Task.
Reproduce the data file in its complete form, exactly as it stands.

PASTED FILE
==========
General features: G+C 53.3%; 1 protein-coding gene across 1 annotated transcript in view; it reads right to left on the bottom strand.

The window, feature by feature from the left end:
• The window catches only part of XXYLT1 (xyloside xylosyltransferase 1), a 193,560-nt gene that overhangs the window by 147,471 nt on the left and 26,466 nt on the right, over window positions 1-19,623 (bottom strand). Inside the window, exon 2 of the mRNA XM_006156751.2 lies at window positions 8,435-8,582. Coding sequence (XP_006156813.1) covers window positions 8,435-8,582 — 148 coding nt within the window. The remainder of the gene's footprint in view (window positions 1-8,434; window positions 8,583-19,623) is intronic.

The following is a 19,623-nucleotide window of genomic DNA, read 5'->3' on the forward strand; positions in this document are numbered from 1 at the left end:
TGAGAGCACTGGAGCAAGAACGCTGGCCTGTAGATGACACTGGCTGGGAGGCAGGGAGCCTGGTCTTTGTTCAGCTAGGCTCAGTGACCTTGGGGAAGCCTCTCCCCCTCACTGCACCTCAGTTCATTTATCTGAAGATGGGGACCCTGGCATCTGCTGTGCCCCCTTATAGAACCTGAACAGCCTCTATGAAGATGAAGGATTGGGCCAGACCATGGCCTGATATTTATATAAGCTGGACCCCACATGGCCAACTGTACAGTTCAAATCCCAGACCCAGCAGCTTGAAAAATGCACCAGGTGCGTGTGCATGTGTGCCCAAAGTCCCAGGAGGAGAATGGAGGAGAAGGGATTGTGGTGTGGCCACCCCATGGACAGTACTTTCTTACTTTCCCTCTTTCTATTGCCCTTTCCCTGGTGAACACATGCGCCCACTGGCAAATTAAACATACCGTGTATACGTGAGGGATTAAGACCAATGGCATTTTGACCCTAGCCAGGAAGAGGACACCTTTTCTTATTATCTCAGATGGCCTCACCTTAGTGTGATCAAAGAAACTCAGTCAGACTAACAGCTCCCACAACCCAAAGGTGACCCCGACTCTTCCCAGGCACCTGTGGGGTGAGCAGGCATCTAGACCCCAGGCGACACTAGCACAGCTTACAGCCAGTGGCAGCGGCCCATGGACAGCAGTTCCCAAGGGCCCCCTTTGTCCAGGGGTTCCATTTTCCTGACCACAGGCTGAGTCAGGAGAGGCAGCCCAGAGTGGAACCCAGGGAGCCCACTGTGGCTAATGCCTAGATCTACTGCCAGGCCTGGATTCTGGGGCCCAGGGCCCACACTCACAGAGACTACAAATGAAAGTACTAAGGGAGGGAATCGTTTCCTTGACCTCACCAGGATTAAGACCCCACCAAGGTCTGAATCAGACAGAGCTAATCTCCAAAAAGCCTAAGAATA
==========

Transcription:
General features: G+C 53.3%; 1 protein-coding gene across 1 annotated transcript in view; it reads right to left on the bottom strand.

The window, feature by feature from the left end:
• The window catches only part of XXYLT1 (xyloside xylosyltransferase 1), a 193,560-nt gene that overhangs the window by 147,471 nt on the left and 26,466 nt on the right, over window positions 1-19,623 (bottom strand). Inside the window, exon 2 of the mRNA XM_006156751.2 lies at window positions 8,435-8,582. Coding sequence (XP_006156813.1) covers window positions 8,435-8,582 — 148 coding nt within the window. The remainder of the gene's footprint in view (window positions 1-8,434; window positions 8,583-19,623) is intronic.

The following is a 19,623-nucleotide window of genomic DNA, read 5'->3' on the forward strand; positions in this document are numbered from 1 at the left end:
TGAGAGCACTGGAGCAAGAACGCTGGCCTGTAGATGACACTGGCTGGGAGGCAGGGAGCCTGGTCTTTGTTCAGCTAGGCTCAGTGACCTTGGGGAAGCCTCTCCCCCTCACTGCACCTCAGTTCATTTATCTGAAGATGGGGACCCTGGCATCTGCTGTGCCCCCTTATAGAACCTGAACAGCCTCTATGAAGATGAAGGATTGGGCCAGACCATGGCCTGATATTTATATAAGCTGGACCCCACATGGCCAACTGTACAGTTCAAATCCCAGACCCAGCAGCTTGAAAAATGCACCAGGTGCGTGTGCATGTGTGCCCAAAGTCCCAGGAGGAGAATGGAGGAGAAGGGATTGTGGTGTGGCCACCCCATGGACAGTACTTTCTTACTTTCCCTCTTTCTATTGCCCTTTCCCTGGTGAACACATGCGCCCACTGGCAAATTAAACATACCGTGTATACGTGAGGGATTAAGACCAATGGCATTTTGACCCTAGCCAGGAAGAGGACACCTTTTCTTATTATCTCAGATGGCCTCACCTTAGTGTGATCAAAGAAACTCAGTCAGACTAACAGCTCCCACAACCCAAAGGTGACCCCGACTCTTCCCAGGCACCTGTGGGGTGAGCAGGCATCTAGACCCCAGGCGACACTAGCACAGCTTACAGCCAGTGGCAGCGGCCCATGGACAGCAGTTCCCAAGGGCCCCCTTTGTCCAGGGGTTCCATTTTCCTGACCACAGGCTGAGTCAGGAGAGGCAGCCCAGAGTGGAACCCAGGGAGCCCACTGTGGCTAATGCCTAGATCTACTGCCAGGCCTGGATTCTGGGGCCCAGGGCCCACACTCACAGAGACTACAAATGAAAGTACTAAGGGAGGGAATCGTTTCCTTGACCTCACCAGGATTAAGACCCCACCAAGGTCTGAATCAGACAGAGCTAATCTCCAAAAAGCCTAAGAATA